• Dr. David Kimberlin, a co-director of the division of pediatric infectious diseases at the University of Alabama at Birmingham, told NBC News, “The rate of cases in my portion of Alabama is like a rocket ship. It reflects how much virus is out there in the community. With that, we’re going to see increasing hospitalization numbers.” The number of children being hospitalized with COVID-19 in Alabama continues to set new records, as cases in K-12 schools have been skyrocketing. There were 16,035 new cases in Alabama schools last week, a 445 percent increase from the previous week.
  • Dr. Chethan Sathya, a pediatric surgeon at Cohen Children’s Medical Center in New York, told NBC that “literally every child” whom he and his team operated on or treated otherwise over the weekend was COVID-19-positive.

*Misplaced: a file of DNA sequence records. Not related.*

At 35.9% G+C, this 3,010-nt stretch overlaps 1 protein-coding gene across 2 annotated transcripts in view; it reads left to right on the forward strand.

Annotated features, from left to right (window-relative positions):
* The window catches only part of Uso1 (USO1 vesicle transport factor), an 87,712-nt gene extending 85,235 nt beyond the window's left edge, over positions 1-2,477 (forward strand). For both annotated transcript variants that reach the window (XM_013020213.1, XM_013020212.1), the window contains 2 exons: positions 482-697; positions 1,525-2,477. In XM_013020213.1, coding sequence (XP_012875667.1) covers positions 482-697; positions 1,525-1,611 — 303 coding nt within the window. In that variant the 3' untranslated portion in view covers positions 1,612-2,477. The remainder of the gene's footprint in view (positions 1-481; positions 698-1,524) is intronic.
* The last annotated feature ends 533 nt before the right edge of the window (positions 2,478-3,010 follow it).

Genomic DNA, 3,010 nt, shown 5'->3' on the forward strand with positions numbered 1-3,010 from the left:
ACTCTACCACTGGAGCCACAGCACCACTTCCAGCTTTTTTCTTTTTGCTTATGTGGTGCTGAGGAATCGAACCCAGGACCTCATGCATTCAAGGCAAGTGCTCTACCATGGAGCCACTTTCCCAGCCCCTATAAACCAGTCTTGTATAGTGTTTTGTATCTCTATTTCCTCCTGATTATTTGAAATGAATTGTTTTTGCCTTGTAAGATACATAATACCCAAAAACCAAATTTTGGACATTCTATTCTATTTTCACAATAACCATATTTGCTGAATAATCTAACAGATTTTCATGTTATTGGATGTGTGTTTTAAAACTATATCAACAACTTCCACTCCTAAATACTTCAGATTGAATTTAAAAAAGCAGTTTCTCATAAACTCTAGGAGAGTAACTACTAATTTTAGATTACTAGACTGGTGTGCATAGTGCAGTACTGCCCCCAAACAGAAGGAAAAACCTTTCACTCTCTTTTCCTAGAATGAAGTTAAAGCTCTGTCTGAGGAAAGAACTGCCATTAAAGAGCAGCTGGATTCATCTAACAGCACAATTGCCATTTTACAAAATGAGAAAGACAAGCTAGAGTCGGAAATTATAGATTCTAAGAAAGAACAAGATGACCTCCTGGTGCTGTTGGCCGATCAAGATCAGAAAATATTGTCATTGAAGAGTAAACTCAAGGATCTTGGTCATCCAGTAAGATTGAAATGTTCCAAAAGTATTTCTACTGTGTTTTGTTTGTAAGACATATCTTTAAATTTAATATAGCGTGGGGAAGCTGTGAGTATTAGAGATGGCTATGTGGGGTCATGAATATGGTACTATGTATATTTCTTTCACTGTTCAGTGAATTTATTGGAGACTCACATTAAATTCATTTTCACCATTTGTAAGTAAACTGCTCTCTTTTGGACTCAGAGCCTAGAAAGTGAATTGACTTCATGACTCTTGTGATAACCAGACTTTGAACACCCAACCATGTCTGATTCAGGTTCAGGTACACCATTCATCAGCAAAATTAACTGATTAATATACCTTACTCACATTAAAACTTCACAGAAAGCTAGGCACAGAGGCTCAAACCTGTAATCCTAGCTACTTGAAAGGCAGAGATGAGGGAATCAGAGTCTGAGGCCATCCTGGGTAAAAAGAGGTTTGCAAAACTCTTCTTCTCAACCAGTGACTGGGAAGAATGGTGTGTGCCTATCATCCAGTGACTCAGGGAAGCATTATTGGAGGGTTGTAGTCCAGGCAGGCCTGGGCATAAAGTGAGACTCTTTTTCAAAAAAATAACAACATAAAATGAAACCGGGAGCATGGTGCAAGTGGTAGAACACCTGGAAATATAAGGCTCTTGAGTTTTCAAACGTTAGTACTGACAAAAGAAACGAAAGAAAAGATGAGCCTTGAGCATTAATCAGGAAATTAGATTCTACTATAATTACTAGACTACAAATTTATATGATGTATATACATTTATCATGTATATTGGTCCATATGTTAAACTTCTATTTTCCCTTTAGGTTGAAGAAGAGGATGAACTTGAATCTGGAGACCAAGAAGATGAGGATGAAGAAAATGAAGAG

• At Texas Children’s Hospital in Houston, positive cases among patients went from zero in early December to 70 a month later, pathologist-in-chief Dr. Jim Versalovic told the Texas Tribune. He added that child hospitalizations broke all previous pandemic records and at “breakneck speed.” He cautioned against assuming that omicron is less serious for children, stating, “We cannot say that this is milder for children because it is, frankly, early.”

The fight to close schools and save lives is now at the center of the class struggle in the US and internationally. The unions have proven to be faithful accomplices of the Democrats and Republicans in overseeing the homicidal school reopening campaign. To stop the needless infections, hospitalizations and deaths of children, educators, their families and their communities, the growing network of rank-and-file committees built independently of the unions and capitalist political parties must be expanded into every school and district. Sign up below to get involved.